Anyone know if any pattern companies these days sell "vintage-style" dress patterns?  I fear that if I happen to find a vintage pattern with a dress I like, it'll be too hard for me to do...
« Last Edit: December 31, 1969 04:00:00 PM by 1062345600 » THIS ROCKS   Logged

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girl_racer
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« Reply #2 on: August 11, 2003 10:06:44 PM »

i know vogue has a vintage line, and one of the other companies too, i believe it's butterick.

personally i have sewn mostly with vintage patterns, they're really not that hard to work with, especially if you have a how-to-sew book from the same period. if you're worried about tearing or ruining the pieces you could make a copy of the pattern out of interfacing or fabric before you begin.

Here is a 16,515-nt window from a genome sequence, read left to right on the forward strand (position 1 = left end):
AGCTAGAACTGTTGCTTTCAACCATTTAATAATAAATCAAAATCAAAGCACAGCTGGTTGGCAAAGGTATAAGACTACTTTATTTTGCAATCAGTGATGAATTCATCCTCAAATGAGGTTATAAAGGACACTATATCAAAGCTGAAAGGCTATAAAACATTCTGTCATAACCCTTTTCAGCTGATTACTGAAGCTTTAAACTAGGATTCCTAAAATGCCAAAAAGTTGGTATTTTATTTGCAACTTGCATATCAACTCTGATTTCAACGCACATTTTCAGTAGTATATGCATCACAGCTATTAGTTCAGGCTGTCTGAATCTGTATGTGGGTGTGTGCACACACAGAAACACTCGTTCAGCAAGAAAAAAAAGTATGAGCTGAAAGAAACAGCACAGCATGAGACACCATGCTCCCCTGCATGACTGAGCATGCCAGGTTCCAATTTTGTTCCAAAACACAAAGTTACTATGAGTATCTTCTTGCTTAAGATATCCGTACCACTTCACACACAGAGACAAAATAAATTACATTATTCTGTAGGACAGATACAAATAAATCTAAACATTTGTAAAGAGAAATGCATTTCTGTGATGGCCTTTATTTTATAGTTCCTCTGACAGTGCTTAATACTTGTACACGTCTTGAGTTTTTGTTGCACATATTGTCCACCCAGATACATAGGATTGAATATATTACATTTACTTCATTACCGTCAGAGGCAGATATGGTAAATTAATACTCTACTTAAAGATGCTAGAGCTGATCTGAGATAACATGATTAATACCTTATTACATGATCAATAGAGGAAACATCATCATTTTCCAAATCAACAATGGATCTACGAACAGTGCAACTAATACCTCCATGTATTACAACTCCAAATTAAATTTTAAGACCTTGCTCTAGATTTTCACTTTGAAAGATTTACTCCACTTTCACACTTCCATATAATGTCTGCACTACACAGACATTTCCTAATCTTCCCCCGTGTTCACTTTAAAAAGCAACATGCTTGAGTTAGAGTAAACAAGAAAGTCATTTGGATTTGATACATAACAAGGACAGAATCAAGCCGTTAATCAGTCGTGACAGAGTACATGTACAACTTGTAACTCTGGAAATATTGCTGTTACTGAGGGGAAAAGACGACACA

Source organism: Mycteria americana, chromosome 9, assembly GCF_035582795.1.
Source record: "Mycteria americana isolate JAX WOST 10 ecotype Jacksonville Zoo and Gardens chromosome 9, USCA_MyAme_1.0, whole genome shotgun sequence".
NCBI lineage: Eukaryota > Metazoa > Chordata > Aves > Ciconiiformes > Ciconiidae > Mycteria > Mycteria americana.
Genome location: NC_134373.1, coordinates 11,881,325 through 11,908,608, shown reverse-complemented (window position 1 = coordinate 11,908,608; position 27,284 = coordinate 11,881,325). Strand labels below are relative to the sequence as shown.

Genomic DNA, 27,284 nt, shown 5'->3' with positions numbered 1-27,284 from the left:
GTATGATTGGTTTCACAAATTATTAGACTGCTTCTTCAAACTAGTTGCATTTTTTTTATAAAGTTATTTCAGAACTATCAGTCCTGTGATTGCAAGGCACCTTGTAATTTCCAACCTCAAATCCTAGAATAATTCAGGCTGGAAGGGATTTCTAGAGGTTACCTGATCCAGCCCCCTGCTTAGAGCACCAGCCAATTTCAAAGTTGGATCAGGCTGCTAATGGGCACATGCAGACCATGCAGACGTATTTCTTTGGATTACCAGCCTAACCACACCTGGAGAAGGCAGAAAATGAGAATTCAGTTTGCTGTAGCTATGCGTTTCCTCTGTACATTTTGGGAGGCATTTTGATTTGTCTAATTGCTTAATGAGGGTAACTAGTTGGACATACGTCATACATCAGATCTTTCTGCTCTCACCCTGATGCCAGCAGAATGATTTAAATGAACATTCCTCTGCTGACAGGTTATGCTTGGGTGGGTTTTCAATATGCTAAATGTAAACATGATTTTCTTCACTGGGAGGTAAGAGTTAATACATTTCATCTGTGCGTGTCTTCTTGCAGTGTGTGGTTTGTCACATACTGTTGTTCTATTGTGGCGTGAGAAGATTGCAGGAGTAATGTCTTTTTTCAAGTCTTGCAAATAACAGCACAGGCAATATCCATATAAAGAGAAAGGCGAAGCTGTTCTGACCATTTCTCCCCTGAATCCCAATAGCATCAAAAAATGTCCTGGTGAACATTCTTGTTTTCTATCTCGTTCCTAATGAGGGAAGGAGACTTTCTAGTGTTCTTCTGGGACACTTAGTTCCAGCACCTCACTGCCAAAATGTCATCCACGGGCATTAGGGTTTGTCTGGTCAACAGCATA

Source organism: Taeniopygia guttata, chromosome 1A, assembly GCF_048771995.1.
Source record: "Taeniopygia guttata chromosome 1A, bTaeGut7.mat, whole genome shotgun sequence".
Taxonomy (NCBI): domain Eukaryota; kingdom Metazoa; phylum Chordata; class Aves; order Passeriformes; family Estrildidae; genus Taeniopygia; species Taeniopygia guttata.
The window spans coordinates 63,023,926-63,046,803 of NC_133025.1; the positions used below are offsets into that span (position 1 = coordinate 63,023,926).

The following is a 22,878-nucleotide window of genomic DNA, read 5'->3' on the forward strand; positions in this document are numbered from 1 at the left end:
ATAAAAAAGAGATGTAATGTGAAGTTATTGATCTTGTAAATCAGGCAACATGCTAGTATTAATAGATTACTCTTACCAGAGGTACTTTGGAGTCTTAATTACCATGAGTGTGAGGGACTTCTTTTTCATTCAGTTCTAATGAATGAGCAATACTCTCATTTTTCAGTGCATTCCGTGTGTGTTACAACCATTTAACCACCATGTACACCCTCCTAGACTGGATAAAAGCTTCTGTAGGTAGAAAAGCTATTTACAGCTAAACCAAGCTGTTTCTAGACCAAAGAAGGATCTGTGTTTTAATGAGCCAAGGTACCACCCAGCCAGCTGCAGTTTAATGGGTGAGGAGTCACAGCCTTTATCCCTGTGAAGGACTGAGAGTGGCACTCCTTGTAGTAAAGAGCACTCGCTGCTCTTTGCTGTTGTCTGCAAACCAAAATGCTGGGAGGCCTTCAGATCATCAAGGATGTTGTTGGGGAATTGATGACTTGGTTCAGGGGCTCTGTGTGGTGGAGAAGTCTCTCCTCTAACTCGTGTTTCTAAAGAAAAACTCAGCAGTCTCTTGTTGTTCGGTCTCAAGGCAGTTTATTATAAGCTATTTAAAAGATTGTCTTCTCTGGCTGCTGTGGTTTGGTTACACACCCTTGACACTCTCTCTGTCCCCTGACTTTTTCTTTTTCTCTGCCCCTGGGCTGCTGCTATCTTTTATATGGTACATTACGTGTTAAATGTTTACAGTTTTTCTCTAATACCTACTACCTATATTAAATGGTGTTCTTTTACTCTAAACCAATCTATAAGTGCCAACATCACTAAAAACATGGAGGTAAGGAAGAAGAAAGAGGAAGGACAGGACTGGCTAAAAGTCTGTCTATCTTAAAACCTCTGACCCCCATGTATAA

« Last Edit: December 31, 1969 04:00:00 PM by 1062345600 » THIS ROCKS   Logged

the term "stitch and bitch" sums me up pretty well.
leah
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« Reply #3 on: August 12, 2003 12:12:52 AM »

Thanks for the scoop!  I just hunted down a link to Vogue's "vintage line:"

http://store.sewingtoday.com/cgi-bin/voguepatterns/shop.cgi?s.list.20006.x=1&UK=30769002

They're not all that great.  Maybe looking for actual vintage patterns is the way to go after all...
« Last Edit: December 31, 1969 04:00:00 PM by 1062345600 » THIS ROCKS   Logged

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ahalya
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« Reply #4 on: August 12, 2003 05:51:35 AM »

Hey, I bought that pattern off of ebay in a lot for real cheap. They were already cut so I didn't feel bad about using it.